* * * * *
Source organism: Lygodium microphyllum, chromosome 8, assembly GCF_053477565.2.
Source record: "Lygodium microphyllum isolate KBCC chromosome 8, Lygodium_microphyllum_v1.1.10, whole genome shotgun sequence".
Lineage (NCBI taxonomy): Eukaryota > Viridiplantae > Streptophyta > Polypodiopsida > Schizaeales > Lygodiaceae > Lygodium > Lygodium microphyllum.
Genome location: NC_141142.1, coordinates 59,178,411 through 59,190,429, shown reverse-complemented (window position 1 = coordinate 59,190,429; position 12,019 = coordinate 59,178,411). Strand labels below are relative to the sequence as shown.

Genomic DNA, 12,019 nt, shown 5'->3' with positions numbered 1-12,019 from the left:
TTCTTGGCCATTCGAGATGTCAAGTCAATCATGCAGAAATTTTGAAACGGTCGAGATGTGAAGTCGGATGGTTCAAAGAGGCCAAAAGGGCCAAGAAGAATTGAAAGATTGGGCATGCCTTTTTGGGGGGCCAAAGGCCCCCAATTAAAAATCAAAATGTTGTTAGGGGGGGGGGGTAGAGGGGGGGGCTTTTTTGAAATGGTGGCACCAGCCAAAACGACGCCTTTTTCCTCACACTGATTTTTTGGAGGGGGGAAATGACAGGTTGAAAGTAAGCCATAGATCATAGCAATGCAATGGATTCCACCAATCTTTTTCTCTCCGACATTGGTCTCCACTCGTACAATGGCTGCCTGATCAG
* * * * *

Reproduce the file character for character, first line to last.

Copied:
Source organism: Lygodium microphyllum, chromosome 8, assembly GCF_053477565.2.
Source record: "Lygodium microphyllum isolate KBCC chromosome 8, Lygodium_microphyllum_v1.1.10, whole genome shotgun sequence".
Lineage (NCBI taxonomy): Eukaryota > Viridiplantae > Streptophyta > Polypodiopsida > Schizaeales > Lygodiaceae > Lygodium > Lygodium microphyllum.
Genome location: NC_141142.1, coordinates 59,178,411 through 59,190,429, shown reverse-complemented (window position 1 = coordinate 59,190,429; position 12,019 = coordinate 59,178,411). Strand labels below are relative to the sequence as shown.

Genomic DNA, 12,019 nt, shown 5'->3' with positions numbered 1-12,019 from the left:
TTCTTGGCCATTCGAGATGTCAAGTCAATCATGCAGAAATTTTGAAACGGTCGAGATGTGAAGTCGGATGGTTCAAAGAGGCCAAAAGGGCCAAGAAGAATTGAAAGATTGGGCATGCCTTTTTGGGGGGCCAAAGGCCCCCAATTAAAAATCAAAATGTTGTTAGGGGGGGGGGGTAGAGGGGGGGGCTTTTTTGAAATGGTGGCACCAGCCAAAACGACGCCTTTTTCCTCACACTGATTTTTTGGAGGGGGGAAATGACAGGTTGAAAGTAAGCCATAGATCATAGCAATGCAATGGATTCCACCAATCTTTTTCTCTCCGACATTGGTCTCCACTCGTACAATGGCTGCCTGATCAG